LSU Researchers Assemble Low-Symmetry Magnetic Microstructures: Work Published in Science Advances

May 11, 2020

Low magnetic field particlesBATON ROUGE, LA – LSU Chemical Engineering Assistant Professor Bhuvnesh Bharti and a pair of his graduate students were recently published in Science Advances, with their article, “Magnetic Field–Driven Assembly and Reconfiguration of Multicomponent Supraparticles,” appearing in the May issue.

The article—written by Bharti; Ahmed Al Harraq, a second-year PhD candidate; and Jin Lee, a fourth-year PhD candidate—presents a fundamentally new concept of assembling and synthesizing micron-scale particles with unique structure, which is not achievable by any other method. This may open new routes to synthesize basic building block units involved in our everyday life.

“One such example is electronic paper, where Janus particles analogous to the ones we use in our work are used to switch between black and white to simulate ink,” Bharti said. “Our method of assembly may provide a pathway to improve electronic paper by increasing its resolution.”

“We believe that the development of highly scalable ‘bottom-up’ approaches to material synthesis is crucial to unplug the innovation and invention of such functional devices,” added Al Harraq. “Our contribution is in the use of an external magnetic field to structure matter in the mesoscale, which is composed of particles one thousand times smaller than a grain of salt.”

The physical properties of a material are governed by the assembly of its constituents. For example, both diamond and coal are chemically carbon, but the difference in assembly makes one structure a diamond and the other coal. In Bharti’s group, the trio are developing principles of guiding the assembly of particles into functional materials.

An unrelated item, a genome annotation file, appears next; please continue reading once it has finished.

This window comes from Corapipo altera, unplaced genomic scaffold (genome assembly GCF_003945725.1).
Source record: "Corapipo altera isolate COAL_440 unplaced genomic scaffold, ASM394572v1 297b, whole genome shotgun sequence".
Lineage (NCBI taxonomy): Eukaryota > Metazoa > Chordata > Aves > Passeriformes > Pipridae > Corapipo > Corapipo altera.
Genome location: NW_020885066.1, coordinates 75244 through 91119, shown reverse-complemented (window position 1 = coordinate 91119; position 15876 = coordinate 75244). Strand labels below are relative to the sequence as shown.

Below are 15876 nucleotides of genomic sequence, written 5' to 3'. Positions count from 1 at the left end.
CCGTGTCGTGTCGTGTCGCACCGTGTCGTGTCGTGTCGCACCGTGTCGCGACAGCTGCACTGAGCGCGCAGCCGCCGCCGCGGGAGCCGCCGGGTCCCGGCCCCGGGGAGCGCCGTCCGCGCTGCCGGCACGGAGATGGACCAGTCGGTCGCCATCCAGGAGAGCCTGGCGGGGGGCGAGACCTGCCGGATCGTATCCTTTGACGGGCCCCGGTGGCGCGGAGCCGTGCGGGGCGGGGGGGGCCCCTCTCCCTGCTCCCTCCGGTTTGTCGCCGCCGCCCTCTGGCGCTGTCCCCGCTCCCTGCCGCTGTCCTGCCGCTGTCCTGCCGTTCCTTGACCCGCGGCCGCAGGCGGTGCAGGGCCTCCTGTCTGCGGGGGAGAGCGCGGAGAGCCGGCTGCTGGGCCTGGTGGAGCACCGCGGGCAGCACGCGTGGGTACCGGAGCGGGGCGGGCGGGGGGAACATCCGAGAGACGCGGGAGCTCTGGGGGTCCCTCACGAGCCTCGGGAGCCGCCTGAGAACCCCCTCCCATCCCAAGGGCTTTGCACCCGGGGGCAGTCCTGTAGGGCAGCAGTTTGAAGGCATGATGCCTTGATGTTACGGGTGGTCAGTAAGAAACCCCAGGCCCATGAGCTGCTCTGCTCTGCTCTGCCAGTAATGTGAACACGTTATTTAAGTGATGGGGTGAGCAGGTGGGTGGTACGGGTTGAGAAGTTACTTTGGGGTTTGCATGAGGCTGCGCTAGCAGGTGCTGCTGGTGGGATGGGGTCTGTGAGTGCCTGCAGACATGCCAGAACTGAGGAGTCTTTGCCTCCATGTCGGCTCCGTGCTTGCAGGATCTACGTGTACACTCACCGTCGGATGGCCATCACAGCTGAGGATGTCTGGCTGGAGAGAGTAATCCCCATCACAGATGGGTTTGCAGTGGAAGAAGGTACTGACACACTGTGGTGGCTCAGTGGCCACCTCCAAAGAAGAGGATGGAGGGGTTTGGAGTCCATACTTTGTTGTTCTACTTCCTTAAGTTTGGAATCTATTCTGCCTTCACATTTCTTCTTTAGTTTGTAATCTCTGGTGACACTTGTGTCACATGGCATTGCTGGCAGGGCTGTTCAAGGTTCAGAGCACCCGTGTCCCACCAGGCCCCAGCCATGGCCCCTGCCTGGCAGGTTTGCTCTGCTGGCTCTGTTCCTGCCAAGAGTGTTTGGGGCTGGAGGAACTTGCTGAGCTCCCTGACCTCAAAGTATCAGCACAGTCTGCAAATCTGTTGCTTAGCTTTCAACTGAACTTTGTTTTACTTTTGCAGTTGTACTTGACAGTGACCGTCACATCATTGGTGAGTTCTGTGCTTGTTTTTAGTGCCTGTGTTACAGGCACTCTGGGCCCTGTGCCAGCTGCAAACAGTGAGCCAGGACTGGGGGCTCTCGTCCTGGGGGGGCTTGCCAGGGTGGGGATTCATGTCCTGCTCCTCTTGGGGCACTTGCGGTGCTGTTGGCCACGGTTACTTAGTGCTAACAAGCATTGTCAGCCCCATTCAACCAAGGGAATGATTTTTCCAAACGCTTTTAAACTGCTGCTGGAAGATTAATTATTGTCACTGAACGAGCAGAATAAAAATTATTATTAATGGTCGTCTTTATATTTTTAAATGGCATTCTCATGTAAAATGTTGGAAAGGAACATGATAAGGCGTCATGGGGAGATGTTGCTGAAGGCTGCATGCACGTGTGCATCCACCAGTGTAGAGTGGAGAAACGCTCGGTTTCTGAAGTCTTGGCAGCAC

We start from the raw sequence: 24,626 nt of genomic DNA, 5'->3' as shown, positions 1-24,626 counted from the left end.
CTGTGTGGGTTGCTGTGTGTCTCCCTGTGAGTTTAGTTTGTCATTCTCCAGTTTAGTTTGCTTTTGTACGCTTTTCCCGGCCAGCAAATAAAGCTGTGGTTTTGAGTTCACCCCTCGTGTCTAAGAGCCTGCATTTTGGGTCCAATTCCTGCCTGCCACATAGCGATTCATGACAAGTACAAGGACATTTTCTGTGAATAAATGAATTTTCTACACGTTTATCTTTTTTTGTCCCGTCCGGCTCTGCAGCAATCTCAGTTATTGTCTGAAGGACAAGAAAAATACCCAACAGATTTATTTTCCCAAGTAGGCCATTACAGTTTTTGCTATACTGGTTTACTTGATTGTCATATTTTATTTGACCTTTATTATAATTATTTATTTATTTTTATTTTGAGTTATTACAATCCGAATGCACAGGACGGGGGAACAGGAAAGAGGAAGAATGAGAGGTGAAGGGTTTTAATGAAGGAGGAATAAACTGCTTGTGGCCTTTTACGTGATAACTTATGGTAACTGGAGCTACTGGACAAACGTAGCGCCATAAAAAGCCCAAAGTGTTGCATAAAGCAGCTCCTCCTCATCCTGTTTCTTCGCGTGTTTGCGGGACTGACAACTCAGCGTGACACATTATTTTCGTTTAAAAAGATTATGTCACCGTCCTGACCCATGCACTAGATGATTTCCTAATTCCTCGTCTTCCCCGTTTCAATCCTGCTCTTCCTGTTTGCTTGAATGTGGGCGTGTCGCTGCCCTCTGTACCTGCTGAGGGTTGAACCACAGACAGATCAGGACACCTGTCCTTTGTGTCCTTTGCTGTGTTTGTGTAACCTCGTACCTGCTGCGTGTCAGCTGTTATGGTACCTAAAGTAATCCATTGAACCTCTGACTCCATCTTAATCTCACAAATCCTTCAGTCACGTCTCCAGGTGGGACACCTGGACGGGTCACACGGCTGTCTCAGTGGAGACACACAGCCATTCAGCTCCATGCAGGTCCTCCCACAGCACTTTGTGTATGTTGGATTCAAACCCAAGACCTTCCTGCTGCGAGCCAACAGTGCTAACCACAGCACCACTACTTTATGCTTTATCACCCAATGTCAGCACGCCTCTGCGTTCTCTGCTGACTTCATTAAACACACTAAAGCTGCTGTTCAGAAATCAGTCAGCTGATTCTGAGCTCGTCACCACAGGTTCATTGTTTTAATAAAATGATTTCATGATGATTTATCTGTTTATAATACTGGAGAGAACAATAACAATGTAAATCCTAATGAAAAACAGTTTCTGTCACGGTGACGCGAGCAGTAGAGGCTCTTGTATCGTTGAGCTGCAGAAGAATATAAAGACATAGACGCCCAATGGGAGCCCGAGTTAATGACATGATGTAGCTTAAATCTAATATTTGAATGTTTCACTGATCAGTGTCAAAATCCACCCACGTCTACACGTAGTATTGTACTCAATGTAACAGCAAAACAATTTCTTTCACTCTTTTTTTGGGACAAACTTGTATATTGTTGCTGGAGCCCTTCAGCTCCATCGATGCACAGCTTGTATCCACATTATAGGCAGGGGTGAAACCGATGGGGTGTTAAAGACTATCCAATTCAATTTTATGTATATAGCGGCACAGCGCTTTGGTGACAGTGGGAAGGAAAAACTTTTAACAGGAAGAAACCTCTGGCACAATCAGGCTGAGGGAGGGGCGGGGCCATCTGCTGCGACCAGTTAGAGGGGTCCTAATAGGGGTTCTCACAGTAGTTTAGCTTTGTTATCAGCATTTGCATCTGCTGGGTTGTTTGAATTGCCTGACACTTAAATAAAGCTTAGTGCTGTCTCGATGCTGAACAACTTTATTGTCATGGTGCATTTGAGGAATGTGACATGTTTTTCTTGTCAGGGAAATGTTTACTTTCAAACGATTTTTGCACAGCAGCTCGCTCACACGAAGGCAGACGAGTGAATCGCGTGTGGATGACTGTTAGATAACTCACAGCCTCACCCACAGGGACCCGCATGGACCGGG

“In a sense, natural materials at the microscale, such as tissues and cells, represent the ultimate suprastructure,” Al Harraq said. “They form without any external driving force; i.e., they self-assemble with a very high degree of complexity. Think for example of the internal structure of a cell with its organelles or of brain tissues composed of neurons and synapses.

“When it comes to artificial assembly driven by external forces, we are still far from the level of complexity,” Bharti said. “This is mainly because we face a dichotomy when trying to connect microparticles. When we do it fast, we get relatively simple structures. The more interesting, asymmetric clusters are obtained by slow techniques that are hard to scale. Our work sits somewhere in between these two extremes and the method we proposed can be used to assemble low-symmetry supraparticles (which are a type of suprastructure) in a few seconds, using very small magnetic fields.”

Read the full article by clicking here.


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Contact: Joshua Duplechain

Director of Communications